Thursday, September 30, 2010

NYFF Review: Certified Copy

Certified Copy
Directed By Abbas Kiarostami

            When the Iranian director Abbas Kiarostami last appeared at the New York Film Festival, his film had about five camera set ups, one location, and mixed somewhere between reality and drama, all which made Ten one of the most brilliant films of the decade. Now we have Certified Copy, which stars Juliette Binchoe, is shot in one of the most gorgeous areas in Italy, and Mr. Kiarostami moves all and around it. Has he finally caved in?
            Hardly, or not even a bit, though he has made something extremely risky and very unique, a mystery film with his strongest narrative to date and full of gripping emotion, yet at the same time, full of philosophical ideas, lingering questions, and shots that can be debated for months. Mr. Kiarostami may be working outside his home country, but we are really in his playground. Certified Copy is an exploration of perspective more than anything: who’s do we see? What are we paying attention to? And does it matter what it represents in the end?
            The film is a sort of a bait and switch; it begins at a lecture in Tuscany, where James Miller, played by British opera singer William Shimell, talks about his book on the nature of copies of precious works of art. In the audience is Elle (Ms. Binoche), who doesn’t seem to listen to his words, but seems to set up a date with him, despite protests by her son. The two take off to a small town in outer Tuscany, where they begin talking about his book, the nature of being smart, and other small things.
            And then the film becomes something different. The two stop playing “getting-to-know-you” and start acting like something else. Or are they acting? And thus Mr. Kiarostami, not one to ever play straight as us, gives us a mystery wrapped in a romantic drama, and keeps us on our heels the entire time. We want to fall into the drama, but he pulls us out every so often. We wonder why we are following these two people, yet listen to their every word.
            Of course, it’s hard not to deny the power of the film when Ms. Binoche and Mr. Shimell are spectacular at their roles. They go through every emotion: excited, happy, curious, angry, frustrated, morose, longing, dire, and more. They keep us invested in a film that I’m not sure Mr. Kiarostami wants us to be invested on in a basic level, as he seems to be aiming for something higher and grander. Ms. Binoche, as always, particularly takes off. When James gives a speech about seeing a mother and child at the statue of David, Ms. Binoche lets out a single tear, that literally launches the entire film from there. Is it a recollection, or a memory? Mr. Kiarostami doesn’t allow us to truly know, but I’m not sure the film would retain its power if it does.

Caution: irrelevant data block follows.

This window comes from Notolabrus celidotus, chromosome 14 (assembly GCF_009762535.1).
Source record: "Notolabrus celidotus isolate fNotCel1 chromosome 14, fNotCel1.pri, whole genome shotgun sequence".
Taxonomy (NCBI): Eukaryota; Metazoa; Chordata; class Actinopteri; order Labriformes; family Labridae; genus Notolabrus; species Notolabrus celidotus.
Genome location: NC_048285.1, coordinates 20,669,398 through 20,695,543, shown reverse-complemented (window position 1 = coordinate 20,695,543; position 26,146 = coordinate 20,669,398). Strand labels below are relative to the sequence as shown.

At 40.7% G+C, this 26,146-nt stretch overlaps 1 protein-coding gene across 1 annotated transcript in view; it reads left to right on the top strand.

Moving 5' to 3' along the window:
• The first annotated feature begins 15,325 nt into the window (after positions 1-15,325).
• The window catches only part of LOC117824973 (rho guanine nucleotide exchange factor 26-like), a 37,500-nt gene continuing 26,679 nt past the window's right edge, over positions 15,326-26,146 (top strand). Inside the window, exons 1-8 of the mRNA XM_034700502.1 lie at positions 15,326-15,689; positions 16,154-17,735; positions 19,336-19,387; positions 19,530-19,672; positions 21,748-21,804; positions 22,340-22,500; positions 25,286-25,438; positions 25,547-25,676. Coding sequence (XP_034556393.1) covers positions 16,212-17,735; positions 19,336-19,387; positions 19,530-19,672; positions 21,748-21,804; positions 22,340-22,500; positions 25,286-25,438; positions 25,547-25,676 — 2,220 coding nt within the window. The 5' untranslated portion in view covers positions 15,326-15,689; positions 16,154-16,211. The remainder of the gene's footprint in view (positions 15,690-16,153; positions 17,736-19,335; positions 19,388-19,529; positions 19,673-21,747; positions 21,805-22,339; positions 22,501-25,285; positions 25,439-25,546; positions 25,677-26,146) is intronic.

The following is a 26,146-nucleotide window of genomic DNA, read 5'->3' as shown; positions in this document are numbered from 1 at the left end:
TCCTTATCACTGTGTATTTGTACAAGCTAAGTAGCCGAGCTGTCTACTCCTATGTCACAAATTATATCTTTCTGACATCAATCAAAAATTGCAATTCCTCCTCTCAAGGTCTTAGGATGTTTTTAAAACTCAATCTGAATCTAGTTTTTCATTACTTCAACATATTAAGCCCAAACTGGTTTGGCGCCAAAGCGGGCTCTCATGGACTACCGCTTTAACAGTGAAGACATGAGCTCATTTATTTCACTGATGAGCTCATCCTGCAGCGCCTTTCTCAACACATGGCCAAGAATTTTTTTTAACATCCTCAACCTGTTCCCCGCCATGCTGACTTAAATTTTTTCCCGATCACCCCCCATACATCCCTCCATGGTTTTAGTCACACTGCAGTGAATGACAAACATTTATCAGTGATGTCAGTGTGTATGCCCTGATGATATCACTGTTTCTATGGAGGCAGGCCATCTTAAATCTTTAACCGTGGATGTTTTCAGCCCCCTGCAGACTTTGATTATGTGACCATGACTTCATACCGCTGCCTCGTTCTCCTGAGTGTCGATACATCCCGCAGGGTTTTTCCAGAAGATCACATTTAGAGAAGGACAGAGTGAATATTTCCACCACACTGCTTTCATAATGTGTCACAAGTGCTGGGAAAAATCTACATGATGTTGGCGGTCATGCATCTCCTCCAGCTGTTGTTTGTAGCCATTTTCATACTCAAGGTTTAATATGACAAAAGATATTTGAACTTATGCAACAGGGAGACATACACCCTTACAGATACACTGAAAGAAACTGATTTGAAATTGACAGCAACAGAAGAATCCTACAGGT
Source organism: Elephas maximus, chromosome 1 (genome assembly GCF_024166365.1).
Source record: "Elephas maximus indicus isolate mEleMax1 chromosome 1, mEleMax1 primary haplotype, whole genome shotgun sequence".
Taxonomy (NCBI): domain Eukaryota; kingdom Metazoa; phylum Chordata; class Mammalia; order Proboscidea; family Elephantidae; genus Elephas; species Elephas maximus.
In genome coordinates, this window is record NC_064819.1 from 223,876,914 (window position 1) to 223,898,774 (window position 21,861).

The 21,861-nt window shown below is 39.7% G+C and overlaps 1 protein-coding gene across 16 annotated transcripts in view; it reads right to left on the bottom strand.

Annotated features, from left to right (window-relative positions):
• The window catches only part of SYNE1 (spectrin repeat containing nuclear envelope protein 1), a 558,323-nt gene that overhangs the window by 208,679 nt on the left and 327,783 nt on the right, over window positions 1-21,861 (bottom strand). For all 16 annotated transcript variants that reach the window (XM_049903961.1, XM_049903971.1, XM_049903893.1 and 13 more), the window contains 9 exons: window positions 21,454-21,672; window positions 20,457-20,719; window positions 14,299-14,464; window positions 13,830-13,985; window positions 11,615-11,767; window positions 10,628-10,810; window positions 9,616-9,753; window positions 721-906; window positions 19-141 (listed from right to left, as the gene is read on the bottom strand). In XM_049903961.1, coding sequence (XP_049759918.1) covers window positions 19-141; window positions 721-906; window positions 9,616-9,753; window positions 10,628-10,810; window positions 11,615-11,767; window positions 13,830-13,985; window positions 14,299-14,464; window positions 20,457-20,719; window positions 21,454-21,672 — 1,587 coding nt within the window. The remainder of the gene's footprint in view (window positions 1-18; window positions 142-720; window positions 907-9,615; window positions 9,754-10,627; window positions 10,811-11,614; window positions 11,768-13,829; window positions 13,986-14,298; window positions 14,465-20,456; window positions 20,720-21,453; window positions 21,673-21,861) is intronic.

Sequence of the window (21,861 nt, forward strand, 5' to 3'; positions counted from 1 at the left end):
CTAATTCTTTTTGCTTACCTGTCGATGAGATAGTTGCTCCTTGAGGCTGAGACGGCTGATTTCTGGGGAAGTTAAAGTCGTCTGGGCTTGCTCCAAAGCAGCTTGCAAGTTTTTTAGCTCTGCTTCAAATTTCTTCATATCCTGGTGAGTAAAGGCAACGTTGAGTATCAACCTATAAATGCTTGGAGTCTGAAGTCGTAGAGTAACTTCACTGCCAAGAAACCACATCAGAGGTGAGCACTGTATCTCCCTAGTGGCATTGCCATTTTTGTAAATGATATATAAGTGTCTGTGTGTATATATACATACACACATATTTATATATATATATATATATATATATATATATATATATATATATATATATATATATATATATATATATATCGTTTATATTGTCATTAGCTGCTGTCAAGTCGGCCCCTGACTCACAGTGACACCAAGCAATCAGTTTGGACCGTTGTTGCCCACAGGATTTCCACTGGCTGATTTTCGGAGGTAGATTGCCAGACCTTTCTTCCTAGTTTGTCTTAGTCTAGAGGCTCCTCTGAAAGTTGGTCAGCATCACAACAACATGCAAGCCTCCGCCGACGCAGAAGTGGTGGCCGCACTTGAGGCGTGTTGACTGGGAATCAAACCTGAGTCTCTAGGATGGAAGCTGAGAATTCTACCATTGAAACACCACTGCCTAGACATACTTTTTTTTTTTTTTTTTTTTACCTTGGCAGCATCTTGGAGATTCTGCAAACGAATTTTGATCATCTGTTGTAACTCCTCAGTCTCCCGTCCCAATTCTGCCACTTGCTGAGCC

The beauty of the actors is often put through Mr. Kiarostami’s most scrutinizing directorial vision he’s created. While he is flexible with his camera, he often puts Ms. Binoche front and center, staring right at us, while Mr. Shimmel stares just off to the side. Is she waving at us, telling us we’re being conned? Or is it something real, and should we care?
            In the end, Mr. Kiarostami is asking us to look at the perspectives we bring not only to our vision of art, but to our vision of life. Early in the film, Elle takes David to a small museum that proudly shows off a forged copy of a part of a Roman temple, just because it is as beautiful as the original. In one way, we may scoff at the idea, but Certified Copy is all about what we are seeing when we look. Do we see a woman living a fantasy, or a wife for fifteen years? Do we play along with our stories, or do we recreate ourselves for an illusion that can feel just as real? Mr. Kiarostami, always wanting to play with the illusion of cinema, will always look through the camera and imagine that the whole world is inside that frame, as long as he can.

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